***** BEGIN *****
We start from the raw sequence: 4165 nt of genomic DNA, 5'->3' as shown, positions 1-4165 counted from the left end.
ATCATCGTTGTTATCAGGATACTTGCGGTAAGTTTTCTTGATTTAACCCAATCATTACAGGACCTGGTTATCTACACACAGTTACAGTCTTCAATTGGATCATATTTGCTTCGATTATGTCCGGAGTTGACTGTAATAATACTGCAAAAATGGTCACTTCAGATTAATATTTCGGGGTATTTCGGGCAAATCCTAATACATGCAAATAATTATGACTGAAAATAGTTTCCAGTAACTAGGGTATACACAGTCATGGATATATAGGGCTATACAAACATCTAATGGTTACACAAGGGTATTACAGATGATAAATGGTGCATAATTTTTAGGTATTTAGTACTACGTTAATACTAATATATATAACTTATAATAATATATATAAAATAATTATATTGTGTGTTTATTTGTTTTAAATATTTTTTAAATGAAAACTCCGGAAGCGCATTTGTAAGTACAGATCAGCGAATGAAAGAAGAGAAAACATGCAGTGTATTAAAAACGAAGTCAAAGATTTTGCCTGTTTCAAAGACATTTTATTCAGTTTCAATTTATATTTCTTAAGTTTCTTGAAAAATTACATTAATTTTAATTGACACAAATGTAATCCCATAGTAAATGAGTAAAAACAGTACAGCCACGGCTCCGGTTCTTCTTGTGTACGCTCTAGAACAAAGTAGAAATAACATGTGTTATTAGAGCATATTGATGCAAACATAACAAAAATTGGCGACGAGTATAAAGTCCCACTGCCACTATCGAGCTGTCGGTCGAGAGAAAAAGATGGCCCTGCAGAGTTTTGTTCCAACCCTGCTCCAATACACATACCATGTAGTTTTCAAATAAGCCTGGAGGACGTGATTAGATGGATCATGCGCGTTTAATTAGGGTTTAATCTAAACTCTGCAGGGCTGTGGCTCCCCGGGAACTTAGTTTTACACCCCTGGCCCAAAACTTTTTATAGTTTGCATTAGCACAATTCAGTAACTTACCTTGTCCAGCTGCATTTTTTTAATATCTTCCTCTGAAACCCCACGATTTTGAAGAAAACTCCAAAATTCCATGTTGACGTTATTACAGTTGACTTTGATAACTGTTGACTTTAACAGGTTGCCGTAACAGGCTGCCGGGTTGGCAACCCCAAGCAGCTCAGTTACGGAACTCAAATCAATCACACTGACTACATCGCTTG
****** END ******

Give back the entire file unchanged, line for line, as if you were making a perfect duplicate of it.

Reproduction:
We start from the raw sequence: 4165 nt of genomic DNA, 5'->3' as shown, positions 1-4165 counted from the left end.
ATCATCGTTGTTATCAGGATACTTGCGGTAAGTTTTCTTGATTTAACCCAATCATTACAGGACCTGGTTATCTACACACAGTTACAGTCTTCAATTGGATCATATTTGCTTCGATTATGTCCGGAGTTGACTGTAATAATACTGCAAAAATGGTCACTTCAGATTAATATTTCGGGGTATTTCGGGCAAATCCTAATACATGCAAATAATTATGACTGAAAATAGTTTCCAGTAACTAGGGTATACACAGTCATGGATATATAGGGCTATACAAACATCTAATGGTTACACAAGGGTATTACAGATGATAAATGGTGCATAATTTTTAGGTATTTAGTACTACGTTAATACTAATATATATAACTTATAATAATATATATAAAATAATTATATTGTGTGTTTATTTGTTTTAAATATTTTTTAAATGAAAACTCCGGAAGCGCATTTGTAAGTACAGATCAGCGAATGAAAGAAGAGAAAACATGCAGTGTATTAAAAACGAAGTCAAAGATTTTGCCTGTTTCAAAGACATTTTATTCAGTTTCAATTTATATTTCTTAAGTTTCTTGAAAAATTACATTAATTTTAATTGACACAAATGTAATCCCATAGTAAATGAGTAAAAACAGTACAGCCACGGCTCCGGTTCTTCTTGTGTACGCTCTAGAACAAAGTAGAAATAACATGTGTTATTAGAGCATATTGATGCAAACATAACAAAAATTGGCGACGAGTATAAAGTCCCACTGCCACTATCGAGCTGTCGGTCGAGAGAAAAAGATGGCCCTGCAGAGTTTTGTTCCAACCCTGCTCCAATACACATACCATGTAGTTTTCAAATAAGCCTGGAGGACGTGATTAGATGGATCATGCGCGTTTAATTAGGGTTTAATCTAAACTCTGCAGGGCTGTGGCTCCCCGGGAACTTAGTTTTACACCCCTGGCCCAAAACTTTTTATAGTTTGCATTAGCACAATTCAGTAACTTACCTTGTCCAGCTGCATTTTTTTAATATCTTCCTCTGAAACCCCACGATTTTGAAGAAAACTCCAAAATTCCATGTTGACGTTATTACAGTTGACTTTGATAACTGTTGACTTTAACAGGTTGCCGTAACAGGCTGCCGGGTTGGCAACCCCAAGCAGCTCAGTTACGGAACTCAAATCAATCACACTGACTACATCGCTTG